Bake at 350°F for 6 to 10 minutes or until golden brown.

May be baked ahead of time and stored in an airtight container for up to 4 days.

 

Pinto Bean Salsa Dip

1 (approximately 15-ounce) can pinto beans, drained and rinsed, or

1½ cups cooked dried beans

1 cup shredded cheese

½ to 1 cup chunky salsa

1 to 2 tablespoons chopped onion (optional)

¼ to ½ teaspoon chili powder or to taste (optional)

Mash beans with a fork. Mix in cheese. Stir in enough salsa until mixture is desired consistency for dipping. Add onion and seasoning as desired. Serve cold or cook, stirring, over medium heat until the cheese melts and the mixture is well-blended and hot (about 5 minutes).

 

For further information contact:

Dorothy C. Lee, C.F.C.S.

UF IFAS Extension Escambia County

3740 Stefani Road

Cantonment, FL 32533-7792

(850) 475-5230

dclee@ufl.edu

 

Kids: After-School Snacking and Food Safety Tips

Kids: After-School Snacking and Food Safety Tips

washing berriesAre your kids famished when they get home from school? Kids often hit the kitchen right when they get home and begin the search for something to eat. After being at school all day, it’s inevitable they will bring a host of germs into the house (and into the kitchen). These germs, or microorganisms, can contaminate your kitchen and make your child sick if they are not kept in check.

How can kids prepare after-school snacks in the safest way?

Establishing good habits and putting good practices in place can help keep your kids from getting a foodborne illness. The USDA recommends the following:

  • Keep all items such as books, backpacks, and sporting equipment on the floor and off of kitchen counters and tables.
  • Wash hands first when coming home from school, and again before making and eating a snack. Hands carry lots of germs and can easily contaminate everything they come in contact with.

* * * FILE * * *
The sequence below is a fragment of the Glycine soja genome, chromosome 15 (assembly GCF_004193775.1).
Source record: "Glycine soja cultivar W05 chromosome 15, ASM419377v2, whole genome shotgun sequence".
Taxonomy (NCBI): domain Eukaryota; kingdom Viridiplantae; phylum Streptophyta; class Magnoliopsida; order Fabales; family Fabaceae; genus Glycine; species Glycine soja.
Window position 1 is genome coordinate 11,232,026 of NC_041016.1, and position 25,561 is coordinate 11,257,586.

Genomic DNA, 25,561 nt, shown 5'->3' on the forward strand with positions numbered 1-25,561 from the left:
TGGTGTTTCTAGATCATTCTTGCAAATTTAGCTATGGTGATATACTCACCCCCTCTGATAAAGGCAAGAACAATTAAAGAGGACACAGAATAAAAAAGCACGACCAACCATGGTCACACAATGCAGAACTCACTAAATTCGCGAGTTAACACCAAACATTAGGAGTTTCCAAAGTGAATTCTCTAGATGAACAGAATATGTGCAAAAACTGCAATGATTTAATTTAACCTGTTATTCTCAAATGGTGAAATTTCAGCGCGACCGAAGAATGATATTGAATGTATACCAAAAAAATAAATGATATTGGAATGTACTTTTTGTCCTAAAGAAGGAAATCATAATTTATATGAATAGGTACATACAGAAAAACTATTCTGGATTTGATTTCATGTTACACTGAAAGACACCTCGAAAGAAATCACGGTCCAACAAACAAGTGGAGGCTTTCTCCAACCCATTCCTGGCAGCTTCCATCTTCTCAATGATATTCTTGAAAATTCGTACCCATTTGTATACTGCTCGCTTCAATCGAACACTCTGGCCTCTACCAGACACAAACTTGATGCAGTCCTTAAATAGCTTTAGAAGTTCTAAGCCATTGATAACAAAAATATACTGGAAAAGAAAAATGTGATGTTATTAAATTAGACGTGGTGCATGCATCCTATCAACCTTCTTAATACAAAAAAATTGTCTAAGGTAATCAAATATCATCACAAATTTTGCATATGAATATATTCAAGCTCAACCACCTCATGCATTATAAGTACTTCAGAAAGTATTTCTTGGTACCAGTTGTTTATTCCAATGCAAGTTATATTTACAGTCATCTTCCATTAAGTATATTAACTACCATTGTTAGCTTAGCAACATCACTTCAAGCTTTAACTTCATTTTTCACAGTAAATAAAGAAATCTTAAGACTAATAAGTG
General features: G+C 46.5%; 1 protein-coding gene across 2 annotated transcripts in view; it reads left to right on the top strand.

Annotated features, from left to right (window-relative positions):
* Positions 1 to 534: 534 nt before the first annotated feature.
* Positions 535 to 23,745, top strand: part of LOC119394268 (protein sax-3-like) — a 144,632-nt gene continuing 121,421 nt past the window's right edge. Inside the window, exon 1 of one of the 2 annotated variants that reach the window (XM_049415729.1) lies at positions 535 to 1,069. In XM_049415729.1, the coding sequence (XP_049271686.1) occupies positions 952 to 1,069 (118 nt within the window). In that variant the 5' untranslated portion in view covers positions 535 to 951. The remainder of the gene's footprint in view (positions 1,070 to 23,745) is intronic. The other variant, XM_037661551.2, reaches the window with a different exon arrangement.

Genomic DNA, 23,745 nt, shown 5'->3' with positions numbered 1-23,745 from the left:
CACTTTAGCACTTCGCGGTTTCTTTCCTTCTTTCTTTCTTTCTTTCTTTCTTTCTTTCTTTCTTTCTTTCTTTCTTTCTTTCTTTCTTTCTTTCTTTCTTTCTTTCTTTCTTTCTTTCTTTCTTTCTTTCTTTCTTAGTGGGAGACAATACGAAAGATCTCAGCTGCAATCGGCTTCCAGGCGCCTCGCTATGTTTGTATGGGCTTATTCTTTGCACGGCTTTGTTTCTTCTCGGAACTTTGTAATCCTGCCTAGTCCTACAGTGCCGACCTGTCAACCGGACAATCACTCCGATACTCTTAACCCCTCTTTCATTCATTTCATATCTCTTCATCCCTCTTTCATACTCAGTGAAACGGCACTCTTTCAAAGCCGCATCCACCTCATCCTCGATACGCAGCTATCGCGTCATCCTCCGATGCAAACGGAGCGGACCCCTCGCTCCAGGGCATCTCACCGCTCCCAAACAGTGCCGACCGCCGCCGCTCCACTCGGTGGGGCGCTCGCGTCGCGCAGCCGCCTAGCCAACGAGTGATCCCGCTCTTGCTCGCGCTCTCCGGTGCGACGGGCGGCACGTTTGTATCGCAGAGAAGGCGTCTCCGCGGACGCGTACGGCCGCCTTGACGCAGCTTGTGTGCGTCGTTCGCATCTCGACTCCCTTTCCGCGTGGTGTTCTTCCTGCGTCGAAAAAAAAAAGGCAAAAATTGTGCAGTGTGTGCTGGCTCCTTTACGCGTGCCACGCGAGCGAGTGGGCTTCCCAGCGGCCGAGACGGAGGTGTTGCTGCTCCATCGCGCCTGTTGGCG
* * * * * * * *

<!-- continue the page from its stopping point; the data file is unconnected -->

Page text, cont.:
• Wash fruits and vegetables under running water before eating them.
  • Read more about “Food Safety After School”

What are some good after-school snacks?

Choosing easy and healthy snacks for kids can be a real challenge, especially when dealing with picky eaters. Typically, kids feel more independent when they have options and can control what they eat. Parents can set their children up for success by having a variety of healthy snack choices that are easily accessible. Find some great snacking ideas here. Keith Williams, PhD, director of the feeding clinic at the Penn State Hershey Children’s Hospital, recommends having plenty of fruits and vegetables already washed, cut up, and within easy reach of children. Keep the “sometimes” foods out of reach so you can control when your child eats them. “The goal is to make it easier to obtain the healthy snacks you want your child to eat and more difficult to obtain the foods you don’t want him to eat,” says Williams. Read more about “Breaking Your Gradeschooler’s Unhealthy Food Habit” here.

Establishing healthy habits from an early age can transition children into healthier adults. Learn more about making smart choices by visiting http://www.choosemyplate.gov/kids/